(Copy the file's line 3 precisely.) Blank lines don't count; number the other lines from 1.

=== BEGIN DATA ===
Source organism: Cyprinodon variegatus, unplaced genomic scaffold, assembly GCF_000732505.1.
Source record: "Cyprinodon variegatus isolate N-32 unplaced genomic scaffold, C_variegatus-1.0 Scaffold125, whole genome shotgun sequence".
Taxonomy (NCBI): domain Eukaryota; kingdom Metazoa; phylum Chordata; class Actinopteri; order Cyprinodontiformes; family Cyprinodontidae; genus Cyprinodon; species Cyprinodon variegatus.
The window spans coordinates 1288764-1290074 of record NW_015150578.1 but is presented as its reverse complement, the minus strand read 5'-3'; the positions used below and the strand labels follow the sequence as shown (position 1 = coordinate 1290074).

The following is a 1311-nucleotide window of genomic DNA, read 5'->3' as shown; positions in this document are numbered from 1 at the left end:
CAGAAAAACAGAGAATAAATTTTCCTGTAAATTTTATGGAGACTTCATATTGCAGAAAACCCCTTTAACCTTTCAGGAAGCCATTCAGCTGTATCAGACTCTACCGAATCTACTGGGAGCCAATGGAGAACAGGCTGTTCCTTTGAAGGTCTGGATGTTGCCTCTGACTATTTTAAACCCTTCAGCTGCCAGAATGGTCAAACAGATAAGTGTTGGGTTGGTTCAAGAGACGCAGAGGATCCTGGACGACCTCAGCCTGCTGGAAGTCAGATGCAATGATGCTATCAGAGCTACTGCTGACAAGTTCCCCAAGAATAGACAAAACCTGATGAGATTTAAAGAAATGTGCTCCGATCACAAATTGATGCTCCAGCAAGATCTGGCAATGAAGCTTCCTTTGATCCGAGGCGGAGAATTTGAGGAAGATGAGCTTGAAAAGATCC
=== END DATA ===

Taxonomy (NCBI): domain Eukaryota; kingdom Metazoa; phylum Chordata; class Actinopteri; order Cyprinodontiformes; family Cyprinodontidae; genus Cyprinodon; species Cyprinodon variegatus.